Photographer Rick Guest‘s latest publication What Lies Beneath accompanies the exhibition of the same name to be held at the Hospital Club Gallery in January 2016.  Featuring an incredible range of companies such as The Royal Ballet, The English National Ballet, The Richard Alston Dance Company, The Dresden Semperoper, The Royal Danish Ballet and Wayne McGregor Random Dance, it includes images of dancers such as Alban Lendorf, Tamara Rojo, Sergei Polunin, Sarah Lamb, Steven McRae, Zenaida Yanowsky, Edward Watson, Olivia Cowley, Nehemiah Kish, Hikaru Kobayashi, Federico Bonelli, and Yuhui Choe.  With a foreword by Tamara Rojo, Director and Lead Principal of the English National Ballet and an incisive essay by Sarah Crompton, this book is in a limited first run of 1000 copies, exquisitely printed by PUSH Print, and is in a large format, 300mm x 370mm.

Rick Guest writes:

“I wanted to make a series of portraits of the dancers themselves, as opposed to dancers dancing, to show the character that underpins their performance, to see the determination and sacrifice that it takes to succeed at such a high level.  In an art form that deliberately conceals the enormity of effort that goes into its creation, we are not meant to see behind the curtain, but I think that this does a great disservice to the dancers, and that having a sense of what lies beneath both enhances our experience of the performance and leads to a more profound appreciation of the dancer’s essential being.  These portraits are at once beautiful and brutal.”

What Lies Beneath is available from 15th December 2105 from rg-books.com
Further work can be viewed at rg-dance.com

Check out information about Rick Guest’s previous book of photographs The Language of the Soul here

Exhibition What Lies Beneath

Dates:  22nd-31st January 2016

Venue:  The Hospital Club Gallery, 24 Endell Street, London WC2H 9HQ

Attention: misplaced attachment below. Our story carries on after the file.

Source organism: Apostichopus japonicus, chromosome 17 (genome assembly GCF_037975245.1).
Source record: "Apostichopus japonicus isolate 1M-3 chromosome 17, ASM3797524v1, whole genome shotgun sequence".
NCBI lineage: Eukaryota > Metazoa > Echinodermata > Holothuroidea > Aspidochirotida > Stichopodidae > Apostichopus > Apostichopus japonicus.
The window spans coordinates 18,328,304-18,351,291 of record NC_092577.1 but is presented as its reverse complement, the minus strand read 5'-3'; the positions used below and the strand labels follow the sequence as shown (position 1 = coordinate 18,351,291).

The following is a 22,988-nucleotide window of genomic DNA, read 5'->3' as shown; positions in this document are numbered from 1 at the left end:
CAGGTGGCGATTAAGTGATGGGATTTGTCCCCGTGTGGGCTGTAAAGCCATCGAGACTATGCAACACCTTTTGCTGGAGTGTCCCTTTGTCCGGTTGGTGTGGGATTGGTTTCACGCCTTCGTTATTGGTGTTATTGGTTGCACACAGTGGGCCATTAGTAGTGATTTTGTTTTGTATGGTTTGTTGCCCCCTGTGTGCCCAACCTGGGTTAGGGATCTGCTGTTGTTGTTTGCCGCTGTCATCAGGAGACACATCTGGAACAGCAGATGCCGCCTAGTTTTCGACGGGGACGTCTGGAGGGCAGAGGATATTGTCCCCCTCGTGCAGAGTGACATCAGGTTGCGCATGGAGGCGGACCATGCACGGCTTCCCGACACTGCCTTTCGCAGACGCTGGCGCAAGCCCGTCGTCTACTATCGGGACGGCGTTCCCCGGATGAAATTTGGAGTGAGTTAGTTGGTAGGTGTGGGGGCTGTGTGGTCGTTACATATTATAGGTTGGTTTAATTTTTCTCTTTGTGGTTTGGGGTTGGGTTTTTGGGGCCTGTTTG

The Hospital Club Gallery

 

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It was a great treat to see four Frederick Ashton ballets (Scènes de ballet / Five Brahms Waltzes in the Manner of Isadora Duncan / Symphonic Variations / A Month in the Country) in one programme earlier this week at Covent Garden, and despite some imperfections of performance the sheer quality of choreography carried the evening.

The opening piece, Scènes de ballet, was a disappointment not so much because there were mistakes and some of the cast were clearly not on form, but because evidence of the company’s understanding of Ashton’s style appeared only intermittently. The choreography of this ballet is so subtle, so original and so exquisitely balanced that it cannot fail to delight, but it should have been better danced. (more…)

The Royal Ballet’s summer season has drawn to a close, but on Monday we had the chance to see the company’s Frederick Ashton programme, recorded on the night of Tamara Rojo’s farewell performance in February.

The programme opened with La Valse, to music described by its composer Ravel as “a kind of apotheosis of the Viennese waltz”.  Originally choreographed by Ashton’s mentor Bronislava Nijinska, to a score that Diaghilev believed inimical to ballet, the sombre, slightly menacing, lighting obscured the dance too much and this did not work well in a cinema. (more…)

The Royal Ballet’s Swan Lake, broadcast live from the Royal Opera House to the Phoenix Cinema, Oxford. 23 October 2012.

As Zenaida Yanowsky slowly unfolds her leg in a high développé devant, she seems to float for a moment before she rises and subsides, caught and supported by Nehemiah Kish as she falls backwards.   This is a very trusting partnership between Kish, an elegant dancer with beautiful line, and the lyrical Yanowsky.   Kish’s Siegfried is a sincere prince, who loves Odette, but has no chance against Yanowsky’s Odile:  her fouettés and virtuoso steps embody deceit, and she suffuses the most ordinary step, such as a posé turn, with cunning. (more…)